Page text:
Monday, July 07, 2003

The effect of Alterman’s skewed political taxonomy is to push almost everybody in the media to the Right: with leftists like Stone, Gitlin, and Alterman himself reconfigured as liberals, liberals can be conveniently relabeled as conservatives, and conservatives fingered as right-wingers or extreme right-wingers. In an interesting bit of dialectics, Alterman even describes the middle-of-the-road political columnist David Broder as a conservative because Broder calls himself a “centrist.”

Alterman does have one thing right: there is indeed a much more energetic conservative voice in the U.S. national media than there was a quarter-century ago. But this is not because of some covert takeover by Rupert Murdoch or Richard Mellon Scaife. It is because of the widespread, decades-long recoil, including among many liberals, from the excesses of the New Left. Nor is evidence of this recoil limited to the media, which if anything adjusted to it only slowly and belatedly. Ever since the days of Jimmy Carter, the radicalized version of liberalism that gained so deep a hold during the Vietnam war, and that lives on as the “liberal” ideal in the perception of Eric Alterman, has been on the defensive in American electoral politics. There is no other way to explain the election and especially the re-election of Bill Clinton, who, for all his contortions, evasions, and dissimulations, was able to present himself successfully to the voting public as an anti-New Left, anti-McGovernite Democrat.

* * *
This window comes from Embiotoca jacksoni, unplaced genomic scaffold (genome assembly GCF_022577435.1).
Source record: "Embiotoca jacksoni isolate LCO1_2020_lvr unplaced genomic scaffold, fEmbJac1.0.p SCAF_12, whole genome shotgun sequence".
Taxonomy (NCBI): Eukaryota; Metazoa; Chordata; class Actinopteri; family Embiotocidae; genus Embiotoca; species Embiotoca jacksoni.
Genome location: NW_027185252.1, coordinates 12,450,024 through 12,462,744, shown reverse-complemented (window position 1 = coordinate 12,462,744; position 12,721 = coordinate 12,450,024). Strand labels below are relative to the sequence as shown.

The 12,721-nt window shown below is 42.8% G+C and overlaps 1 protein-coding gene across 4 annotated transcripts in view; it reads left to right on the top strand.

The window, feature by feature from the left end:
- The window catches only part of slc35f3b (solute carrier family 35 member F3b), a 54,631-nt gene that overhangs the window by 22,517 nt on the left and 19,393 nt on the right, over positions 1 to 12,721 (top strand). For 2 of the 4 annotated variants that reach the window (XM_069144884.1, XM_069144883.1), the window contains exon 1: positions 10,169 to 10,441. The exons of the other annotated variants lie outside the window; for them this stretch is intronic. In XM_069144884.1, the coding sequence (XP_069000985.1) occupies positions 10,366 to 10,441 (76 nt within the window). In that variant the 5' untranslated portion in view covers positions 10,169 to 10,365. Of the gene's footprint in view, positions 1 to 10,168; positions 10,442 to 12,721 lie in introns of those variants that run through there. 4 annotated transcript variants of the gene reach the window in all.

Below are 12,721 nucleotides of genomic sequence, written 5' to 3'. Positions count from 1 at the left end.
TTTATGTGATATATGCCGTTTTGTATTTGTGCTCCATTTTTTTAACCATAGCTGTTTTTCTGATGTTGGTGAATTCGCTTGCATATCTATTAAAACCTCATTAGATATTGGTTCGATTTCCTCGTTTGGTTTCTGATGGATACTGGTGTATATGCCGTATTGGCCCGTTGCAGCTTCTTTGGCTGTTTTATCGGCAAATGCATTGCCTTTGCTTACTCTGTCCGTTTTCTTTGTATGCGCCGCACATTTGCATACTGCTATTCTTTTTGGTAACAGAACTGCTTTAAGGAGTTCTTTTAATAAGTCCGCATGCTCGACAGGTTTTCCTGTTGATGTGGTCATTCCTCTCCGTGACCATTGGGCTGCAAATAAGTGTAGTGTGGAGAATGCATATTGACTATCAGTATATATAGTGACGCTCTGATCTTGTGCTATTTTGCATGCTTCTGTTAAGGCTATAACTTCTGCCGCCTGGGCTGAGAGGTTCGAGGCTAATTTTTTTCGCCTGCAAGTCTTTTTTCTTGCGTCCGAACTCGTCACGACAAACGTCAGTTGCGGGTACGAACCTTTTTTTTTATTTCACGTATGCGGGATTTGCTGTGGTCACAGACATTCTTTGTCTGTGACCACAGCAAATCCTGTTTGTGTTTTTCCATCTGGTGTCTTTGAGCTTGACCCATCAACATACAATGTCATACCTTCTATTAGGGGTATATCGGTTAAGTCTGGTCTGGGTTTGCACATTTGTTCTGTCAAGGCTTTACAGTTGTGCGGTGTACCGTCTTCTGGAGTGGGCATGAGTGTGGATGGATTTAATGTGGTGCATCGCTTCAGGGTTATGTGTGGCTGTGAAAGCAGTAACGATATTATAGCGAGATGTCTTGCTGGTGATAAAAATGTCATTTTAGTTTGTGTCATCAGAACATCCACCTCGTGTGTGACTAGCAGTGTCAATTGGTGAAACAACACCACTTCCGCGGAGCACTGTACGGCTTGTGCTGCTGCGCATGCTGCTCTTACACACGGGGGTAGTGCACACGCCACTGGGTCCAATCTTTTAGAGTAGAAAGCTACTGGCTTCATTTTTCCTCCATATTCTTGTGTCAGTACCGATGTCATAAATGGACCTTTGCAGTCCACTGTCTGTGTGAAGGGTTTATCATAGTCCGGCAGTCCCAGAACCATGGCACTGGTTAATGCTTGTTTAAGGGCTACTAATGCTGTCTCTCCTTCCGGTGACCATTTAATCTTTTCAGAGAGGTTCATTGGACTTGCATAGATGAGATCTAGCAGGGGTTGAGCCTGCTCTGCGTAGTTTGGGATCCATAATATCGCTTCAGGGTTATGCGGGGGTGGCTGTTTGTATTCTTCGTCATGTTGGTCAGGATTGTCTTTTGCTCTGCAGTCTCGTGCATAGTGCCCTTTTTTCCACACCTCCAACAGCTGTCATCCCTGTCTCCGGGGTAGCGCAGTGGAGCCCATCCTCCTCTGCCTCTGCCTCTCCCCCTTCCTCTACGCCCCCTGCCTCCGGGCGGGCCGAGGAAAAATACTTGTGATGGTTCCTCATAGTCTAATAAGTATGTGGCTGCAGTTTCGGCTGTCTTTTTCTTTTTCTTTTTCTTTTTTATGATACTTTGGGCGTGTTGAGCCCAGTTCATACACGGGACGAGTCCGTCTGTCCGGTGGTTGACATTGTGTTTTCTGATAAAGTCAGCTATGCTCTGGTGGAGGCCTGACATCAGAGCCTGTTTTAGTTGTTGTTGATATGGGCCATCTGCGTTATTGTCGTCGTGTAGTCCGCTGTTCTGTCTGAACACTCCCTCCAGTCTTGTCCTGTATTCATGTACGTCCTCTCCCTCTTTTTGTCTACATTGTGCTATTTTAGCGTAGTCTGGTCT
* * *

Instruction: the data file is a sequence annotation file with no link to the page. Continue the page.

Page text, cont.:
In short, liberalism has not been mugged by a conservative-driven conspiracy; it is still struggling to recover from the mugging that leftists like Alterman, and their allies who to this day control significant strongholds within the Democratic party, are hoping to administer one more time. Anyone still needing to be convinced of the New Left’s lingering grip has only to watch a rerun of the most recent debate among the current crop of Democratic presidential contenders—with or without critical comments from any member in good standing of the vast right-wing punditocracy.

From a very good review of What Liberal Media? by Eric Alterman. Alterman has two things going against him as a political anlayst: he's not very smart and he can't write. He has made a career out of lying to himself about the rise of conservatism in America, spinning conspiracy theories while ignoring the fact that a large majority of American voters don't hate their country and think Socialism is a bad idea. More power too him, he and his friends are driving the Democrats into the ground and the grownups dont seem to be able to stop them. Thanks Eric, keep up the good work.


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